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3.4 Cocobod role in maintaining quality Quality is obtained largely through fermentation that can alter bean quality dramatically, particularly in the development of cocoa liquor flavor. The practices to obtain beans with what is known as classical West African type flavor involves leaving the beans in a heap under banana leaves for about six days, with manual turning and drying in the sun. Drying beans slowly on raised platforms is very important for flavor development as it decreases the acidity level in the beans. Quality is also maintained by rapid collection of properly fermented and dried beans from smallholders, followed by their prompt shipment to avoid moisture buildup, mould and free fatty acids problems that can rapidly deteriorate the quality of the beans. The practices described above were observed in all West African cocoa producing countries until the state marketing boards were dismantled during the structural adjustment reforms of 1980s. These affected the costs and marketing margins in the cocoa trade and changed radically the quality control systems enforced in the whole region (Fold, 2001; Gilbert, 2009). Ghana has been an exception because quality maintenance continues to be Cocobods mandate even after its restructuring. This seems to be important because neither economic liberalization nor the surge in the power and mobility of transnational capital into production areas in the developing world has diminished the relevance of its national institutions and of its national reputation (Fold and Ponte, 2008).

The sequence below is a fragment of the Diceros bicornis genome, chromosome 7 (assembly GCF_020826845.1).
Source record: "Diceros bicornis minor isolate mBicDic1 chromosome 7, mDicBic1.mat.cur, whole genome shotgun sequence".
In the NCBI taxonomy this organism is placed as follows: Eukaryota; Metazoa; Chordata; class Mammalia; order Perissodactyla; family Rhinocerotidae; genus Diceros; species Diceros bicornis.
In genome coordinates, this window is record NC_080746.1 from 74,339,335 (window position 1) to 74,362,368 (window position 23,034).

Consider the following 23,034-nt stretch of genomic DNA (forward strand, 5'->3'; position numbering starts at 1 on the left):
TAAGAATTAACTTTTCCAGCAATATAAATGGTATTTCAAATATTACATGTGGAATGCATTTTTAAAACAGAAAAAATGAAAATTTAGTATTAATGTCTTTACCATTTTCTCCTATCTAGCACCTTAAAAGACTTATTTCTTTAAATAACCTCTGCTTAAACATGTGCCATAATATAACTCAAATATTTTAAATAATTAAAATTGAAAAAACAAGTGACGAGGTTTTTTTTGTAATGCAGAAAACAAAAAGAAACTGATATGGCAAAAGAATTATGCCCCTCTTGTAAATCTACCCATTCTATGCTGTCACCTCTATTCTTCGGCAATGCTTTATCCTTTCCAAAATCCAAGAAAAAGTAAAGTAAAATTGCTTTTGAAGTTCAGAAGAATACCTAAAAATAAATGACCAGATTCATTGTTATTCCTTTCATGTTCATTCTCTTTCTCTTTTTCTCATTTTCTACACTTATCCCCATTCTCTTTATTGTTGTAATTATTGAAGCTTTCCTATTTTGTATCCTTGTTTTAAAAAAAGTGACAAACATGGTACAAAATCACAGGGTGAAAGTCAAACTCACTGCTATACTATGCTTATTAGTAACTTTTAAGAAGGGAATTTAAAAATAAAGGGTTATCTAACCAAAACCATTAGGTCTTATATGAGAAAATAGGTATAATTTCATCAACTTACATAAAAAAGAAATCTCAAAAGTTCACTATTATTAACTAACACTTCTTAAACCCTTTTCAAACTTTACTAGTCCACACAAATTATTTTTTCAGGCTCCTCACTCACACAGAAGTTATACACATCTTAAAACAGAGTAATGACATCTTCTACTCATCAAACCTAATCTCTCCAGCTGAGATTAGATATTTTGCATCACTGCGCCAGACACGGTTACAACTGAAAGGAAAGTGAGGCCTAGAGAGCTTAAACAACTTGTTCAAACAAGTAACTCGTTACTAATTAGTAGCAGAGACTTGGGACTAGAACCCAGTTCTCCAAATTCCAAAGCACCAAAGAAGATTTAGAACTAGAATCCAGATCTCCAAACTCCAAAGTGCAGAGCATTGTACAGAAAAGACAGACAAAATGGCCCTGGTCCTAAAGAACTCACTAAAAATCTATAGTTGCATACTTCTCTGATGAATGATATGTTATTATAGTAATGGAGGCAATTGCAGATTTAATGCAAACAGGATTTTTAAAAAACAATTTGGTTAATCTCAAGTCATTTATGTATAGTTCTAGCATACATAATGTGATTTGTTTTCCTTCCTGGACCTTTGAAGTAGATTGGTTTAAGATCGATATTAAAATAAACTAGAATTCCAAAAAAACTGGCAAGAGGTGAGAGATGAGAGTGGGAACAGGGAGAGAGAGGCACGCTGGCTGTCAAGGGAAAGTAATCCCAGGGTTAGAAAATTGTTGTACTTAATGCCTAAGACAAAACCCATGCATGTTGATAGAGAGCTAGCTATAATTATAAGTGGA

Sustainability of Ghana cocoa